Netflix is able to pull off these variations through the deep understanding of viewing habits it gleans from crunching the data from subscribers’ histories with its service — including those of customers who signed up in the late 1990s when the company launched with a DVD-by-mail service that continued to operate until last September.

“It is a secret sauce for us, no doubt,” Eunice Kim, Netflix’s chief product officer, said while discussing the nuances of the ways Netflix tries to reel different viewers into watching different shows. “The North Star we have every day is keep people engaged, but also make sure they are incredibly satisfied with their viewing experiences.”

As part of that effort, Netflix is rolling out a redesign of the home page that greets subscribers when they are watching the streaming service on a TV screen. The changes are meant to package all the information that might appeal to a subscriber’s tastes in a more concise format to reduce the “gymnastics with their eyes,” said Patrick Flemming, Netflix’s senior director of member product.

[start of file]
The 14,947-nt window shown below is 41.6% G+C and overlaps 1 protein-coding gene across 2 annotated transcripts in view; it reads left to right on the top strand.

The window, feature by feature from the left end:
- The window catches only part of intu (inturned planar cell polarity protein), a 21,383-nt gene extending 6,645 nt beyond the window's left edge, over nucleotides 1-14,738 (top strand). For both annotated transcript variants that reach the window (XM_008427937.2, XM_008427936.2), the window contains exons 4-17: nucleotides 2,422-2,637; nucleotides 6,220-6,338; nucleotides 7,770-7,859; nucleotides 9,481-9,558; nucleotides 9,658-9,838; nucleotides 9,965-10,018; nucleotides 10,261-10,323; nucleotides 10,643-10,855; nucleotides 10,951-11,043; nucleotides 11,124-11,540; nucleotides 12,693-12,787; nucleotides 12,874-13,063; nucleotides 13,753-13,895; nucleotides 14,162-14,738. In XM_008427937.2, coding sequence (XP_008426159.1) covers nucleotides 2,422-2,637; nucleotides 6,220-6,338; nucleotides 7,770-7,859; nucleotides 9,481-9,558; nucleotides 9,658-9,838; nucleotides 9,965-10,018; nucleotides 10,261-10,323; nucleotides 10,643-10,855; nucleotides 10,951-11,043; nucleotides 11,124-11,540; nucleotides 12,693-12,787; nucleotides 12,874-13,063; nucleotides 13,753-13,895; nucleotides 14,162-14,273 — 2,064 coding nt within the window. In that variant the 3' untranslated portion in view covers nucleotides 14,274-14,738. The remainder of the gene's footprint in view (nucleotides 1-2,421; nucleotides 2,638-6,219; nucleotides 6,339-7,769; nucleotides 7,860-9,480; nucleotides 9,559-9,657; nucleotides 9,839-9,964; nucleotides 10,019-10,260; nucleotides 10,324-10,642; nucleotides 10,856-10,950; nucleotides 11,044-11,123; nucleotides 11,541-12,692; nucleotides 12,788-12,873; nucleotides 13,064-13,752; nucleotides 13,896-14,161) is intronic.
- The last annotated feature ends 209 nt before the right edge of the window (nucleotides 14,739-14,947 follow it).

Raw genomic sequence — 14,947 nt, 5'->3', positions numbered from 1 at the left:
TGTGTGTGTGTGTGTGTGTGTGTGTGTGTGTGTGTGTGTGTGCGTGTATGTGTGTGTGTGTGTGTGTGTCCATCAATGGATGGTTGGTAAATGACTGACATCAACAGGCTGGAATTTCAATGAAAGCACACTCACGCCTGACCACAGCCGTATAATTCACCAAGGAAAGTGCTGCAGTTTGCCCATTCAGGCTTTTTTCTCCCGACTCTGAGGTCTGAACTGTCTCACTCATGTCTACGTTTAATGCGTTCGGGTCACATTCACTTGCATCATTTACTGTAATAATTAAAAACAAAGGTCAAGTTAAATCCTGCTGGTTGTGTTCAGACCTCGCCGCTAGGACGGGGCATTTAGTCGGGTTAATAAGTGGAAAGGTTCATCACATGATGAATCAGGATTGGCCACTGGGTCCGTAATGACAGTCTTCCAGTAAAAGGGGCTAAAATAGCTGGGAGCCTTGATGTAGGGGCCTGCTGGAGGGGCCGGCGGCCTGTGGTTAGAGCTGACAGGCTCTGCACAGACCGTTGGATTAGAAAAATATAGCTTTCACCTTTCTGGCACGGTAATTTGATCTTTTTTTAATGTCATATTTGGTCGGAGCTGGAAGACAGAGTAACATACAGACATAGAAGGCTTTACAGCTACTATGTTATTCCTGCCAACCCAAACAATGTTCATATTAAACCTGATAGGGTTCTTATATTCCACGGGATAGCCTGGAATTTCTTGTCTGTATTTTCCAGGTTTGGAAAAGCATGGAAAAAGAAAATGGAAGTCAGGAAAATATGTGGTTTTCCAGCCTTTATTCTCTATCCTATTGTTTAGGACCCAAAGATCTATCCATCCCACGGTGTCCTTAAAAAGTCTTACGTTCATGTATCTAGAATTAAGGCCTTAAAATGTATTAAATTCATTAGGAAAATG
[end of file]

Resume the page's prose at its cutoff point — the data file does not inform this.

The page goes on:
What Netflix is doing with its previews may seem like a small thing, but it can make a huge difference, especially as people looking to save money start to limit the number of streaming services they have.

Last year, video streaming services collectively suffered about 140 million account cancelations, a 35% increase from 2022 and nearly triple the volume in 2020, when the COVID-19 pandemic created a boom in demand for entertainment from people corralled at home, according to numbers compiled by the research firm Antenna.

Netflix doesn’t disclose its cancelation, or churn rate, but last year its streaming service gained 30 million subscribers — marking its second-biggest annual increase behind its own growth spurt during the 2020 pandemic lockdowns.

Part of last year’s subscription growth flowed from a crackdown on viewers who had been freeloading off Netflix subscribers who shared their account passwords. But the company is also benefiting from the technological know-how that helps it to keep funneling shows to customers who like them and make them think the service is worth the money, according to J. Christopher Hamilton, an assistant professor of television, radio and film at Syracuse University.